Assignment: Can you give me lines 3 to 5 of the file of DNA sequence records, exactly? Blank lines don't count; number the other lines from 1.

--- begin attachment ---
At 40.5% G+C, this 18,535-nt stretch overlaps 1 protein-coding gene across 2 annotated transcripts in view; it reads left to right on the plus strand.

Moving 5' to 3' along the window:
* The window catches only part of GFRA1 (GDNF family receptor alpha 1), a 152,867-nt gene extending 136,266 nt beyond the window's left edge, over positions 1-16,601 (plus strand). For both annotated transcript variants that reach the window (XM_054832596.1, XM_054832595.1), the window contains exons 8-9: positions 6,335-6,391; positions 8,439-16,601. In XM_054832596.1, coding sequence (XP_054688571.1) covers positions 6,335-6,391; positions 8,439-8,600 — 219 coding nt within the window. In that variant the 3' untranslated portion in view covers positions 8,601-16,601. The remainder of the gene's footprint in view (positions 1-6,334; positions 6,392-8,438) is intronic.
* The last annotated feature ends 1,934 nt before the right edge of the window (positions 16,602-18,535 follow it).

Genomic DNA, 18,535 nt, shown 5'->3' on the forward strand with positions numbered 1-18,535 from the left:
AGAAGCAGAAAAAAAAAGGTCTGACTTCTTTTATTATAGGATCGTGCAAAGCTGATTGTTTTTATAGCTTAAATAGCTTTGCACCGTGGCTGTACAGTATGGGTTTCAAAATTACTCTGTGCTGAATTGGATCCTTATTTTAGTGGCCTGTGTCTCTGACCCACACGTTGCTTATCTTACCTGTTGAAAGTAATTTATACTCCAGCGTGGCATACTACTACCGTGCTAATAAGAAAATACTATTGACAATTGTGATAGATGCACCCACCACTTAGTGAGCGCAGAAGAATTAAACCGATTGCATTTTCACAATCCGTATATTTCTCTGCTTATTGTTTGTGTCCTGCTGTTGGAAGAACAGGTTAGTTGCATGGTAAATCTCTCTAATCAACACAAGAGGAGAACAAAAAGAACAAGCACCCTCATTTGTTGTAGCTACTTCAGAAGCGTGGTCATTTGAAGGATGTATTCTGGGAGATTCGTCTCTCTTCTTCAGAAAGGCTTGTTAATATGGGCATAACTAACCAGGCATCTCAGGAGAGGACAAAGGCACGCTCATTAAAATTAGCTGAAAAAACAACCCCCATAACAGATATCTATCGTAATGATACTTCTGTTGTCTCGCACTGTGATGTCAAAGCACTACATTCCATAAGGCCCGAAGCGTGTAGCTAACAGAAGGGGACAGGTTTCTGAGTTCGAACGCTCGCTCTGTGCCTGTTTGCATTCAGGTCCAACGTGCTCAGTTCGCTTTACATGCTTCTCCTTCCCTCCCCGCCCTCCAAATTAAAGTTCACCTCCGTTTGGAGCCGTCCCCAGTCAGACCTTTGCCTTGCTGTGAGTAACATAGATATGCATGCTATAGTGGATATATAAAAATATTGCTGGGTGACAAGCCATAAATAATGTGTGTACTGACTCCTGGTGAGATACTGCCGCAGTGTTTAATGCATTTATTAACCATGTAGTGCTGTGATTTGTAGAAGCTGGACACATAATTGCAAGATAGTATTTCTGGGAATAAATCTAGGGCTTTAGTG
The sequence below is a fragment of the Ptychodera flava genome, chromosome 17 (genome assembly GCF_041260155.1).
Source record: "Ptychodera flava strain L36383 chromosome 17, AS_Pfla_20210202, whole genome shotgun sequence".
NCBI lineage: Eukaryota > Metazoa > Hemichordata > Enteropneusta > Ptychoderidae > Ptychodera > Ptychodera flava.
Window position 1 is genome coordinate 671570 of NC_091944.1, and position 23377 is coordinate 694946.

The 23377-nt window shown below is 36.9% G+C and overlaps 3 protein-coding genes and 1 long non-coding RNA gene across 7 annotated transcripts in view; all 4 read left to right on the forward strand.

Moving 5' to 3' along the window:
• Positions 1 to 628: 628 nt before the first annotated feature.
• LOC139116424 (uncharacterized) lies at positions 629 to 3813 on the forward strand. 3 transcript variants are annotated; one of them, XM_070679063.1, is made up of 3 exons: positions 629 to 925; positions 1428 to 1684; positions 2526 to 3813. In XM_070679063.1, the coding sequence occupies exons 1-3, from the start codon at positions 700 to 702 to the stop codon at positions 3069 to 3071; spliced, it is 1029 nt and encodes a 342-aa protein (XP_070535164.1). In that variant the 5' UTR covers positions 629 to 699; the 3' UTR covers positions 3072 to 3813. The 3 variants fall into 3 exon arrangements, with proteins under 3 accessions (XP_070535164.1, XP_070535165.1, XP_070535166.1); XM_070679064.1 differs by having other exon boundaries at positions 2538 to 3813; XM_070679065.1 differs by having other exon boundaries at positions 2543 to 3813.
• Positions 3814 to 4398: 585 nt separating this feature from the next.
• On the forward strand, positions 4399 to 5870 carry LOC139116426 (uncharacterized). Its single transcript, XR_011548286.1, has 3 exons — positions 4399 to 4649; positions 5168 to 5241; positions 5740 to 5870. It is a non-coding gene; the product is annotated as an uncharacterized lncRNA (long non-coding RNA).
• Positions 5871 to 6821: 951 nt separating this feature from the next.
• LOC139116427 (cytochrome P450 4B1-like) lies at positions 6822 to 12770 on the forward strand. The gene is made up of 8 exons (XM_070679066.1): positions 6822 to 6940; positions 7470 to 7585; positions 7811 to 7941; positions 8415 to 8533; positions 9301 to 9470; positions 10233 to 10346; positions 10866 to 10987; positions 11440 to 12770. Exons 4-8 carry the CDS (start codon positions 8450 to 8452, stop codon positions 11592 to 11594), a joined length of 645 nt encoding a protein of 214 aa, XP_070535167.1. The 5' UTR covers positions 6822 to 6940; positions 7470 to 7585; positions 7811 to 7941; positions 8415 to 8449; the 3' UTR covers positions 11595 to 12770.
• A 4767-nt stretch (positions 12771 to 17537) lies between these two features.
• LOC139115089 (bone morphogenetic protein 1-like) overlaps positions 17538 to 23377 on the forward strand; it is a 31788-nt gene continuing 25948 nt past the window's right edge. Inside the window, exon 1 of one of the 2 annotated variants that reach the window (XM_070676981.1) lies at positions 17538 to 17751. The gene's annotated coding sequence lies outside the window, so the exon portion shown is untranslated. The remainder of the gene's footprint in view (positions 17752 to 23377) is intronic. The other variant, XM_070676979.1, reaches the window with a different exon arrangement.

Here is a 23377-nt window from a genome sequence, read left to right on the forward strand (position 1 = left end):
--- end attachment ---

* The window catches only part of GFRA1 (GDNF family receptor alpha 1), a 152,867-nt gene extending 136,266 nt beyond the window's left edge, over positions 1-16,601 (plus strand). For both annotated transcript variants that reach the window (XM_054832596.1, XM_054832595.1), the window contains exons 8-9: positions 6,335-6,391; positions 8,439-16,601. In XM_054832596.1, coding sequence (XP_054688571.1) covers positions 6,335-6,391; positions 8,439-8,600 — 219 coding nt within the window. In that variant the 3' untranslated portion in view covers positions 8,601-16,601. The remainder of the gene's footprint in view (positions 1-6,334; positions 6,392-8,438) is intronic.
* The last annotated feature ends 1,934 nt before the right edge of the window (positions 16,602-18,535 follow it).

Genomic DNA, 18,535 nt, shown 5'->3' on the forward strand with positions numbered 1-18,535 from the left: